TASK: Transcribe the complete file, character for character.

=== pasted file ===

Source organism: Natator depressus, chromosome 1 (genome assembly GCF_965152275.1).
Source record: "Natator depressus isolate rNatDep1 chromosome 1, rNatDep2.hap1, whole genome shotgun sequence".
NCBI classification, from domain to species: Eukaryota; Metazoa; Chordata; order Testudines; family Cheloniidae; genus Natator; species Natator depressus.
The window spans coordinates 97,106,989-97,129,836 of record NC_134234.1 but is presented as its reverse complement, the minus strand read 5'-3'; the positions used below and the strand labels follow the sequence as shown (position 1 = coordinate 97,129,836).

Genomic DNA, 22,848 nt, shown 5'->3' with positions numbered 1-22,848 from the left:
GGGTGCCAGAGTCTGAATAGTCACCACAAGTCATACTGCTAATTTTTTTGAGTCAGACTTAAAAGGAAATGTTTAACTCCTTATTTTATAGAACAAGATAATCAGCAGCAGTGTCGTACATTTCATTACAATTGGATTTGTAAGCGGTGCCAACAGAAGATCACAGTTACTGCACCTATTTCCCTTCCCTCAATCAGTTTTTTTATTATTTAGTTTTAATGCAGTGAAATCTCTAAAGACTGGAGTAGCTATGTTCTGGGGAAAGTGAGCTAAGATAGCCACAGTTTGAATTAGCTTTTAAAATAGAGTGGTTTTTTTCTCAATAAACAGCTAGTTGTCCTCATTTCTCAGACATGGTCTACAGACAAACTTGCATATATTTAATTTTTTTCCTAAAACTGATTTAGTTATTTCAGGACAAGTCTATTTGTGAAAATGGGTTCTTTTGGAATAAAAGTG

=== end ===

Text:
Source organism: Natator depressus, chromosome 1 (genome assembly GCF_965152275.1).
Source record: "Natator depressus isolate rNatDep1 chromosome 1, rNatDep2.hap1, whole genome shotgun sequence".
NCBI classification, from domain to species: Eukaryota; Metazoa; Chordata; order Testudines; family Cheloniidae; genus Natator; species Natator depressus.
The window spans coordinates 97,106,989-97,129,836 of record NC_134234.1 but is presented as its reverse complement, the minus strand read 5'-3'; the positions used below and the strand labels follow the sequence as shown (position 1 = coordinate 97,129,836).

Genomic DNA, 22,848 nt, shown 5'->3' with positions numbered 1-22,848 from the left:
GGGTGCCAGAGTCTGAATAGTCACCACAAGTCATACTGCTAATTTTTTTGAGTCAGACTTAAAAGGAAATGTTTAACTCCTTATTTTATAGAACAAGATAATCAGCAGCAGTGTCGTACATTTCATTACAATTGGATTTGTAAGCGGTGCCAACAGAAGATCACAGTTACTGCACCTATTTCCCTTCCCTCAATCAGTTTTTTTATTATTTAGTTTTAATGCAGTGAAATCTCTAAAGACTGGAGTAGCTATGTTCTGGGGAAAGTGAGCTAAGATAGCCACAGTTTGAATTAGCTTTTAAAATAGAGTGGTTTTTTTCTCAATAAACAGCTAGTTGTCCTCATTTCTCAGACATGGTCTACAGACAAACTTGCATATATTTAATTTTTTTCCTAAAACTGATTTAGTTATTTCAGGACAAGTCTATTTGTGAAAATGGGTTCTTTTGGAATAAAAGTG